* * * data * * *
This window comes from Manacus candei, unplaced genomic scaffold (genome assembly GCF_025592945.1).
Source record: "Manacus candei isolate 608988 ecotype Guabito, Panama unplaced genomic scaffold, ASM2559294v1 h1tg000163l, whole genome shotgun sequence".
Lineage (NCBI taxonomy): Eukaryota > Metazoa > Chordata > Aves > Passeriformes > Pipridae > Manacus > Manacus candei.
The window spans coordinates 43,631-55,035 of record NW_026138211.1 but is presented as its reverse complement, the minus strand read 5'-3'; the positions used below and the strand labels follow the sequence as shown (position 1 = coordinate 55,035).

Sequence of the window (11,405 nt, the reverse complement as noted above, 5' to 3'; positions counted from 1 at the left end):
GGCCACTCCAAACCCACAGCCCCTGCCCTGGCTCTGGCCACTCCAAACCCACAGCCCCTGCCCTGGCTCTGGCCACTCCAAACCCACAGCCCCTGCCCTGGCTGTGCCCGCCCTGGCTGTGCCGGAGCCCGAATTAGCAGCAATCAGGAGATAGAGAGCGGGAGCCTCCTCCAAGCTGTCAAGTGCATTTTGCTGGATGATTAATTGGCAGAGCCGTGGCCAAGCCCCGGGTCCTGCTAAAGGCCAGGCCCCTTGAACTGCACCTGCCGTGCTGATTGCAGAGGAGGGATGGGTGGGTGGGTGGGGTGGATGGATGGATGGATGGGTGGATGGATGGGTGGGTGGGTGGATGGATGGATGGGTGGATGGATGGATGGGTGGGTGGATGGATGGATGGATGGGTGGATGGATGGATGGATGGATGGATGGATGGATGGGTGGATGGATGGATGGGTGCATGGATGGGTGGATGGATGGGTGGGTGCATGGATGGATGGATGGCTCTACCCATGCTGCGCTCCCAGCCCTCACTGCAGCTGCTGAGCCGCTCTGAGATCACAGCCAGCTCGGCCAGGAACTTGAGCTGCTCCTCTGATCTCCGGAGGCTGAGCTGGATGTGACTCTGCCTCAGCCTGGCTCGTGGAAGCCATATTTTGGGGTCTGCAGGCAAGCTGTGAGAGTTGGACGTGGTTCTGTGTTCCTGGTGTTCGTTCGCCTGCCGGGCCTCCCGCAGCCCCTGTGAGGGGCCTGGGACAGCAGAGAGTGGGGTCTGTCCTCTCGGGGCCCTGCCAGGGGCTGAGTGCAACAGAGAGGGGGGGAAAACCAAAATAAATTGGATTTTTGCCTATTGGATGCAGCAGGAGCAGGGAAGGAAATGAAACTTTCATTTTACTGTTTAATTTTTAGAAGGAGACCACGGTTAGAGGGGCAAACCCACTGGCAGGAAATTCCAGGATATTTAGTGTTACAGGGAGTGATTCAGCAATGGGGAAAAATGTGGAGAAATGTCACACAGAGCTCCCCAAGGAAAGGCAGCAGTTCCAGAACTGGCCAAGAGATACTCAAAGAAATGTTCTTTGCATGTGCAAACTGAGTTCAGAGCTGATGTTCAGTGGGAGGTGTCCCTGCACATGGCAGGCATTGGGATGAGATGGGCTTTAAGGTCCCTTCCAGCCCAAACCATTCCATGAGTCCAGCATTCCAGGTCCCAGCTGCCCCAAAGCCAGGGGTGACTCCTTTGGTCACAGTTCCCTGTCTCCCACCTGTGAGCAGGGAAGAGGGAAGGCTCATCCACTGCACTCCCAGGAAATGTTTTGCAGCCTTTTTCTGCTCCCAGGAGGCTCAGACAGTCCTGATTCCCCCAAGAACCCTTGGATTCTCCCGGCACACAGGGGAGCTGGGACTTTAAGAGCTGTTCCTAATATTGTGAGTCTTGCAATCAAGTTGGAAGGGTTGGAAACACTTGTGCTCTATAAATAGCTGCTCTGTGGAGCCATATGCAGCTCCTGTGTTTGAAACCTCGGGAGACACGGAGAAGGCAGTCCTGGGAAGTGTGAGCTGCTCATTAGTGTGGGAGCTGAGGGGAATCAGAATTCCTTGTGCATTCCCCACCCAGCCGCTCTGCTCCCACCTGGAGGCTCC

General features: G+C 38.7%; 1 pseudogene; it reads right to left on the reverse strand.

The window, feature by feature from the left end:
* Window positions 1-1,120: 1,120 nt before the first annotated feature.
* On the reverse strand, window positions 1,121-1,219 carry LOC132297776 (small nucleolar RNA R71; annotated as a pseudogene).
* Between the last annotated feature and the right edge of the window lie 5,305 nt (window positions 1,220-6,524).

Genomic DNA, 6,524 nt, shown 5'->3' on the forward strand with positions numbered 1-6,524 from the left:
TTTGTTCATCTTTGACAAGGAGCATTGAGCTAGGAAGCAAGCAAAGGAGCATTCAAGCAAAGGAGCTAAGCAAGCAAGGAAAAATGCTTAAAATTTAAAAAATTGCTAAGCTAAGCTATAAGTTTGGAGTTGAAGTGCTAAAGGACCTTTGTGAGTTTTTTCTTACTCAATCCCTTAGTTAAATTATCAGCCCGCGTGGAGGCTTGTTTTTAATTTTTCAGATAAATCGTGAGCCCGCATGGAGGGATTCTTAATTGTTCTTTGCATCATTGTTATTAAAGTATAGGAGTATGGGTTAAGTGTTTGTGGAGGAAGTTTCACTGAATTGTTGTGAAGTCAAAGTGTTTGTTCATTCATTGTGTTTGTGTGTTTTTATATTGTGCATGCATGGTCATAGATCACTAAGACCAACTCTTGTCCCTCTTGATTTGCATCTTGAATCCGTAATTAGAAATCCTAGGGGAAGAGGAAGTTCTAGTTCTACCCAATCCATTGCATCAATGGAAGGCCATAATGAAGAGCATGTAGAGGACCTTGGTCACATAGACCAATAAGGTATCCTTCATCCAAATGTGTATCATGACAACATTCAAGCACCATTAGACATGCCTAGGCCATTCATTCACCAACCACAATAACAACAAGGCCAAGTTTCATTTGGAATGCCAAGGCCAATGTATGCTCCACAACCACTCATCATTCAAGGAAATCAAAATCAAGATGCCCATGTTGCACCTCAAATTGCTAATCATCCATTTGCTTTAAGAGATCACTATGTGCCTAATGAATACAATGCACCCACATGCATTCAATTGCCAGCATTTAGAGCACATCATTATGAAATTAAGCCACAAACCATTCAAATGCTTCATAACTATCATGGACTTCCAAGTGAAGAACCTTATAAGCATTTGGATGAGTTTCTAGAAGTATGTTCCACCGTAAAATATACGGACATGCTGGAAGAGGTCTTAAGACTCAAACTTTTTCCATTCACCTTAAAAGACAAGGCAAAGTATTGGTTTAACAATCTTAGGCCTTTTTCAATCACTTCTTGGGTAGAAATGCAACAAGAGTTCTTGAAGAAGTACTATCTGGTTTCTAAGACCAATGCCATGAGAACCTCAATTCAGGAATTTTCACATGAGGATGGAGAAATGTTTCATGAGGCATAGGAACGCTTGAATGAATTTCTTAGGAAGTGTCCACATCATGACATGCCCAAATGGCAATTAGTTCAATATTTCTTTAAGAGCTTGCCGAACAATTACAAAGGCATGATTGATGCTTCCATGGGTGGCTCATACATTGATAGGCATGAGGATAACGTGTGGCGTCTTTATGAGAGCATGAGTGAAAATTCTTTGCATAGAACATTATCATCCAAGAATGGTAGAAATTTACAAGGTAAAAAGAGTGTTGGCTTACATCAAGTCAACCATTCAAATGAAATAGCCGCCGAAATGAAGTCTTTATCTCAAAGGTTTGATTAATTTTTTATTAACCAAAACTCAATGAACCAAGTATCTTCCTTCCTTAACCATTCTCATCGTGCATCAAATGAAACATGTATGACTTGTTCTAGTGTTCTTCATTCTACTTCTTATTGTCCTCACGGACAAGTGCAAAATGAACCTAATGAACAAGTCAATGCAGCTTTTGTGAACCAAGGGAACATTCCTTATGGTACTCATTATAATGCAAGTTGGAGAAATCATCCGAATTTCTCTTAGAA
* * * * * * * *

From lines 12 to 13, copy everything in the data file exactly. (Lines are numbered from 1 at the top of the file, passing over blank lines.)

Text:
Genomic DNA, 6,524 nt, shown 5'->3' on the forward strand with positions numbered 1-6,524 from the left:
TTTGTTCATCTTTGACAAGGAGCATTGAGCTAGGAAGCAAGCAAAGGAGCATTCAAGCAAAGGAGCTAAGCAAGCAAGGAAAAATGCTTAAAATTTAAAAAATTGCTAAGCTAAGCTATAAGTTTGGAGTTGAAGTGCTAAAGGACCTTTGTGAGTTTTTTCTTACTCAATCCCTTAGTTAAATTATCAGCCCGCGTGGAGGCTTGTTTTTAATTTTTCAGATAAATCGTGAGCCCGCATGGAGGGATTCTTAATTGTTCTTTGCATCATTGTTATTAAAGTATAGGAGTATGGGTTAAGTGTTTGTGGAGGAAGTTTCACTGAATTGTTGTGAAGTCAAAGTGTTTGTTCATTCATTGTGTTTGTGTGTTTTTATATTGTGCATGCATGGTCATAGATCACTAAGACCAACTCTTGTCCCTCTTGATTTGCATCTTGAATCCGTAATTAGAAATCCTAGGGGAAGAGGAAGTTCTAGTTCTACCCAATCCATTGCATCAATGGAAGGCCATAATGAAGAGCATGTAGAGGACCTTGGTCACATAGACCAATAAGGTATCCTTCATCCAAATGTGTATCATGACAACATTCAAGCACCATTAGACATGCCTAGGCCATTCATTCACCAACCACAATAACAACAAGGCCAAGTTTCATTTGGAATGCCAAGGCCAATGTATGCTCCACAACCACTCATCATTCAAGGAAATCAAAATCAAGATGCCCATGTTGCACCTCAAATTGCTAATCATCCATTTGCTTTAAGAGATCACTATGTGCCTAATGAATACAATGCACCCACATGCATTCAATTGCCAGCATTTAGAGCACATCATTATGAAATTAAGCCACAAACCATTCAAATGCTTCATAACTATCATGGACTTCCAAGTGAAGAACCTTATAAGCATTTGGATGAGTTTCTAGAAGTATGTTCCACCGTAAAATATACGGACATGCTGGAAGAGGTCTTAAGACTCAAACTTTTTCCATTCACCTTAAAAGACAAGGCAAAGTATTGGTTTAACAATCTTAGGCCTTTTTCAATCACTTCTTGGGTAGAAATGCAACAAGAGTTCTTGAAGAAGTACTATCTGGTTTCTAAGACCAATGCCATGAGAACCTCAATTCAGGAATTTTCACATGAGGATGGAGAAATGTTTCATGAGGCATAGGAACGCTTGAATGAATTTCTTAGGAAGTGTCCACATCATGACATGCCCAAATGGCAATTAGTTCAATATTTCTTTAAGAGCTTGCCGAACAATTACAAAGGCATGATTGATGCTTCCATGGGTGGCTCATACATTGATAGGCATGAGGATAACGTGTGGCGTCTTTATGAGAGCATGAGTGAAAATTCTTTGCATAGAACATTATCATCCAAGAATGGTAGAAATTTACAAGGTAAAAAGAGTGTTGGCTTACATCAAGTCAACCATTCAAATGAAATAGCCGCCGAAATGAAGTCTTTATCTCAAAGGTTTGATTAATTTTTTATTAACCAAAACTCAATGAACCAAGTATCTTCCTTCCTTAACCATTCTCATCGTGCATCAAATGAAACATGTATGACTTGTTCTAGTGTTCTTCATTCTACTTCTTATTGTCCTCACGGACAAGTGCAAAATGAACCTAATGAACAAGTCAATGCAGCTTTTGTGAACCAAGGGAACATTCCTTATGGTACTCATTATAATGCAAGTTGGAGAAATCATCCGAATTTCTCTTAGAA